Normally, we think of a rainbow as a good thing – a symbol of hope or diversity, a lovely natural presentation in the sky. Well, those aren’t the features of rainbows that algae represents: the only thing an algae rainbow has in common with a storm cloud rainbow is that they’re both colorful. You’ve probably seen a couple of them if you’ve owned or been around pools for any length of time.
Pool algae is a nonvascular, plant-like creature with chlorophyll. While most people think of green or blue algae, there are other less appealing varieties including yellow or mustard algae and dark or black algae. (There are a few additional types of algae, such as red and brown algae, but the most prevalent are blue/green, mustard & black algae.) There is a distinct source and antidote for each form of algae.
The bad news is that green or blue algae is the most prevalent type of algae seen in swimming pools. The good news is that it’s really simple to get rid of. This form of algae is caused by poor sanitation or filtration. Green algae can be observed floating freely in pool water, giving the pool an unappealing greenish tint. Green algae can cling to the pool bottom or the pool walls. It’s thankfully simple to brush off. If it appears in locations where poor circulation is a problem, a modest dose of algaecide or sanitizer will quickly and simply solve the problem.
Yellow or mustard algae is significantly more picky about where it grows than green algae. Mustard algae is the second most frequent algae kind, preferring pool walls where beams from the sun do not directly hit. It’s also simple to mistake yellow algae for pollen or sand, and it’s problematically tough to eradicate. Even a standard sanitizer or algaecide won’t be enough to get rid of mustard algae. Instead, you’ll need to shock your pool with a massive dose of chlorine; if you fail to aggressively eradicate it, you’ll be dealing with yellow algae for the rest of your life.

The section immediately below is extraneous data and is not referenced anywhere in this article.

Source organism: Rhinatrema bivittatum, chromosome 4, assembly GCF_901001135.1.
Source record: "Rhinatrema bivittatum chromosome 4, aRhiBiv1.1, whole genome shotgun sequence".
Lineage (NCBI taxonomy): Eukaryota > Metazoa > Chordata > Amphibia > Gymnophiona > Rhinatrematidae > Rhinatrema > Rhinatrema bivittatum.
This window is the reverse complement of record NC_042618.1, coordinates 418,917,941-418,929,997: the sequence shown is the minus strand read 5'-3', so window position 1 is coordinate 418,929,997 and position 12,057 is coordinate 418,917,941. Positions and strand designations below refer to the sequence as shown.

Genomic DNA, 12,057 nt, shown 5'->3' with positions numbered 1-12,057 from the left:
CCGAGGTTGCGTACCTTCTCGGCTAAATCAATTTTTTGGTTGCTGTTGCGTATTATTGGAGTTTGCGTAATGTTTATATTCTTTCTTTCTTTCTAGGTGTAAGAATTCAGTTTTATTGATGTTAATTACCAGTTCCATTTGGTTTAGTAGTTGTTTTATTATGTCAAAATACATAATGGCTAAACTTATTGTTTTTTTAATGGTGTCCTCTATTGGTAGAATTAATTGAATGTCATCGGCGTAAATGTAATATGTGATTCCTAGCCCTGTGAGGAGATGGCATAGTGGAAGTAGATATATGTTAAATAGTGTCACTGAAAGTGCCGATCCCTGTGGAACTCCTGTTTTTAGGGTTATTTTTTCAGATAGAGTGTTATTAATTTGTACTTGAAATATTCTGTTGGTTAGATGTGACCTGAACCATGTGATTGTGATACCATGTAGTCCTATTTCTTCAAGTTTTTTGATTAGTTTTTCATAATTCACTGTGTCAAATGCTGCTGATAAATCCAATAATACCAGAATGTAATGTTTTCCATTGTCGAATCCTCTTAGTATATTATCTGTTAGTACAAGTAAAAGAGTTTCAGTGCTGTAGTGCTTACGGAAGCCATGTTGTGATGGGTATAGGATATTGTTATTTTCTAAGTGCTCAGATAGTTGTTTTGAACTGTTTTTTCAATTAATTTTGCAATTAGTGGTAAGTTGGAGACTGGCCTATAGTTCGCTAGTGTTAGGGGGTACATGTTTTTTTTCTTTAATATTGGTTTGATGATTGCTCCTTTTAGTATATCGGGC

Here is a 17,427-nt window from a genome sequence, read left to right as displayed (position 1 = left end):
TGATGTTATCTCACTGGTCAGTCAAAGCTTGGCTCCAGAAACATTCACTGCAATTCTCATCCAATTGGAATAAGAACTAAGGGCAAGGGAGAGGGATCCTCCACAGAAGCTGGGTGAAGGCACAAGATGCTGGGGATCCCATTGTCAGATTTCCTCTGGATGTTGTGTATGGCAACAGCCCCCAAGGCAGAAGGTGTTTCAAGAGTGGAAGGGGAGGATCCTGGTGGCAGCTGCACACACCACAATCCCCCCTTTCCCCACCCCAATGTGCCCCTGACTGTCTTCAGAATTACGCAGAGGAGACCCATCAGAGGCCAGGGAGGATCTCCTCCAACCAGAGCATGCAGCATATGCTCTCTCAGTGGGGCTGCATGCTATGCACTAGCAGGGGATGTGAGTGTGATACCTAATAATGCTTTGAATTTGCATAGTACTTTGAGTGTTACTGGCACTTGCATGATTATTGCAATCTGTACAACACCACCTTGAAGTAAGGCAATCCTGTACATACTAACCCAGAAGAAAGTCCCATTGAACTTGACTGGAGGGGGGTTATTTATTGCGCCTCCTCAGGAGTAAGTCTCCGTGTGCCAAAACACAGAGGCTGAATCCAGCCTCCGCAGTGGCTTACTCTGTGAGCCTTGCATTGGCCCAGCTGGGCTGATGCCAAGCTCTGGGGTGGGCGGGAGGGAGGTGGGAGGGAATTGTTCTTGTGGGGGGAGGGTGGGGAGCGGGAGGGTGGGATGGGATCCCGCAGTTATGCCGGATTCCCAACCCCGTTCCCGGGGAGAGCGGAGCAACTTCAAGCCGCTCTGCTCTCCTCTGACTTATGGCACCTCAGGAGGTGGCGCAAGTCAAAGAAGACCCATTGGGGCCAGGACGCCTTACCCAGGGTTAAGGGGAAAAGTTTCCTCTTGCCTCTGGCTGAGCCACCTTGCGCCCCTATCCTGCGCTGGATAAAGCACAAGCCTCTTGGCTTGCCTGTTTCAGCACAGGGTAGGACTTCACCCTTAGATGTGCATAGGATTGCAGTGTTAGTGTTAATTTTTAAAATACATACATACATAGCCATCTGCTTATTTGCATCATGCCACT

Although black algae is even more selective where it grows than yellow algae, it is also more difficult to eradicate when it does occur. It’s thankfully uncommon. When it does occur, though, it appears as little black or dark dots on the pool’s walls. While this annoying organism has a protective shell, it also has powerful roots that act as a defense mechanism. Even when you maintain your pool regularly, those roots can grow deep into the pool walls, making black algae stubbornly resistant. A heavy-duty pool brush and plenty of chlorine shock will be required.
Under normal conditions, you don’t want to observe any rainbow colors in your pool water; instead, you want crystal-clear water in which to safely swim. That involves taking precautions to avoid green algae and keeping an eye out for malicious yellow or black algae, ready to take aggressive action if either form appears.
• Fabulous Pool Deck Ideas
• What to Cook in Your Outdoor Pizza Oven – Besides Pizza!
Since 1979 Lyon Financial has made the backyard resort dream come true for over 500,000 families across the U.S. Through our solid relationships with more than 3,000 pool contractors and our continued commitment to putting our clients first, we have built a reputation as the first choice in providing pool financing solutions. For more information, visit lyonfinancial.net or call (877) 754-5966 today.
Leave a Reply